One of the many potential punishments you may face after a DUI arrest is the impoundment of your license plates. But what does it mean when the state confiscates your license plates, and how can you get them back? We explain how the impoundment process works, and why it’s imperative to challenge your drunk driving charge in the court of law if you’ve been arrested for DUI.
Why Are License Plates Impounded In Minnesota?
Not every drunk driving arrest will result in the forfeiture of the driver’s license plates. There have to be certain factors present in order for the state to confiscate the plates. Those factors include:
- Receiving two or more DUI convictions or alcohol-related license revocations within a 10-year period.
- Having a BAC over 0.16 at the time of the arrest.
- Having a minor under the age of 16 in the vehicle at the time of the arrest.
- Not having a valid driver’s license at the time of their DUI arrest.
The Impoundment Process
If any of the above factors are present, the arresting officer or a judge can issue an order for an impoundment of license plates. Here’s where the process can get messy, and why it’s so important to contest the charge in court. For starters, the license plate impoundment will go into effect on the vehicle that was used in commission of the crime. This means that if you lent your friend the car, or your took your parent’s vehicle with or without permission, the plates will be impounded for that vehicle, leaving them without reliable transportation.
But it doesn’t stop there. The impoundment order also applies to any vehicles registered to the offender who has been arrested. If the vehicle is registered or leased in your name, even if you’re just a joint owner on the registration, the plates for that vehicle will be impounded. Many families list both the husband and wife on the vehicle registration, so if one spouse gets a DUI, plates may be impounded for all family vehicles. This can turn into a nightmare for families.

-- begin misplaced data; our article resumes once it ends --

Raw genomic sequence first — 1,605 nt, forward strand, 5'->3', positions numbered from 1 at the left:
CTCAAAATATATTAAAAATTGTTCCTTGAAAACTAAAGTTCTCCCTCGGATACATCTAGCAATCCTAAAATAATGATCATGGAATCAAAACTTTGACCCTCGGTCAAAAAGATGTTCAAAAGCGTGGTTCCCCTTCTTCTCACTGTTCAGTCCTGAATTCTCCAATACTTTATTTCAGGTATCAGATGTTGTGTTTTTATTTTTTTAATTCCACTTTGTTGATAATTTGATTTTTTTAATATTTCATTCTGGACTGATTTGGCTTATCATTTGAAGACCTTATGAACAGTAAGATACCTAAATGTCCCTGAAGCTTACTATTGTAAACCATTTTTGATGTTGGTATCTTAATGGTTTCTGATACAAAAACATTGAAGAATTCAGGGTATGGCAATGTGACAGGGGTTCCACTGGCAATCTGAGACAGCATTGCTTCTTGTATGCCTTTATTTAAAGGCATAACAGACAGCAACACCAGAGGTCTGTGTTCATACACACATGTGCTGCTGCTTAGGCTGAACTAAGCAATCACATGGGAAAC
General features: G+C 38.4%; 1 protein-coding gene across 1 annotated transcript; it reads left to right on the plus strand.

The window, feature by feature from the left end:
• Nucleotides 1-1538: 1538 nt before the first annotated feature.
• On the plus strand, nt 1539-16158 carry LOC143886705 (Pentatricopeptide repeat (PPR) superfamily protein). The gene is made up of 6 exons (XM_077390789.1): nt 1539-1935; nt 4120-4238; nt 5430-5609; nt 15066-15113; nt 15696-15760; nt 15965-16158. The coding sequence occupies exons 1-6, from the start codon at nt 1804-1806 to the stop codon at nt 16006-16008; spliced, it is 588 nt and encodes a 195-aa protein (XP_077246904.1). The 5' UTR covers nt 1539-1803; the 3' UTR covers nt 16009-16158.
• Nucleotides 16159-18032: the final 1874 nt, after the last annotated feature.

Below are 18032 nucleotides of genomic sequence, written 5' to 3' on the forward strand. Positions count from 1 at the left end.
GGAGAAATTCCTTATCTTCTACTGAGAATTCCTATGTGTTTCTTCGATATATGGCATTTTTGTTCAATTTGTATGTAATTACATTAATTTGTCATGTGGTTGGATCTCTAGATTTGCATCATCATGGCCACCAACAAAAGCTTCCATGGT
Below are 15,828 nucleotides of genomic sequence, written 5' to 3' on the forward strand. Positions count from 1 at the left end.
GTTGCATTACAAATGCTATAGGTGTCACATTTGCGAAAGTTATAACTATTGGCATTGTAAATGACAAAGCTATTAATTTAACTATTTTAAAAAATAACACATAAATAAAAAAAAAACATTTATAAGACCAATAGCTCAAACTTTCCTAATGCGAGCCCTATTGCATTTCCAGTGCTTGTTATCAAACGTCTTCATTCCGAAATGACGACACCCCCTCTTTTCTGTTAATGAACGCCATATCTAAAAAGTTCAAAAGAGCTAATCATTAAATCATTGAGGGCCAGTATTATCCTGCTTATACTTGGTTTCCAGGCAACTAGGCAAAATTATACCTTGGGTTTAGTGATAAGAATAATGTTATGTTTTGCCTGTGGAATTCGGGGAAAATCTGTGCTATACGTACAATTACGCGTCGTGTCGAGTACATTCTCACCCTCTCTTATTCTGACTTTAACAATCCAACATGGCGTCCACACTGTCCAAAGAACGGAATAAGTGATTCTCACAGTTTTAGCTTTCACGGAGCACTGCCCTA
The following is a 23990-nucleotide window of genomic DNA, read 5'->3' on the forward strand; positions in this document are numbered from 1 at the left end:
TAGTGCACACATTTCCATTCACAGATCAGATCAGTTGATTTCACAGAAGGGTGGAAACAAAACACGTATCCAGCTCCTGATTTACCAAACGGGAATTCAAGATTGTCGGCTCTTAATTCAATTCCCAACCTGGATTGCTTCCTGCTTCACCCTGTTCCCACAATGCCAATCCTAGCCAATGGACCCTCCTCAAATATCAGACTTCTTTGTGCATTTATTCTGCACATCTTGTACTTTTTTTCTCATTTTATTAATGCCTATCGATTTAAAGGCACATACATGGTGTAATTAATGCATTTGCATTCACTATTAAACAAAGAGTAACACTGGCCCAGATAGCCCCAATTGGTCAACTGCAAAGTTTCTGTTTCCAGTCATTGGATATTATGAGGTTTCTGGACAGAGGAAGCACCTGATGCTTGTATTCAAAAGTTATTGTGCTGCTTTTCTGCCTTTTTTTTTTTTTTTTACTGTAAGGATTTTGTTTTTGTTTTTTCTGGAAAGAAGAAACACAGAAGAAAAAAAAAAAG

Next Steps After Plate Impoundment
If your plates have been impounded, they will remain that way for a minimum of one year unless the charges are dropped or reduced. However, during this time that they are impounded, drivers or their family members can apply for temporary license plates. This will allow you to drive while your plates are impounded, although there may be some restrictions.
You may have heard about these plates in Minnesota. Temporary plates always start with the letter W, and since temporary plates are most often given after a plate impoundment for drunk driving, the temp plates have earned the moniker “Whiskey Plates” around the state.
If an order has been made for your license plate impoundment, that’s not the final say in the matter. You have 30 days from the date of the order to file a petition requesting a judicial review of the impoundment order. A criminal defense lawyer can help file this in conjunction with fighting your DUI case. During the judicial review, you or your lawyer will need to make a strong case as to why your plates should be returned. We’ve helped clients avoid plate impoundment in the past, so if you are facing a DUI or the loss of your license plates, reach out to the experienced lawyers at Appelman Law Firm Today.
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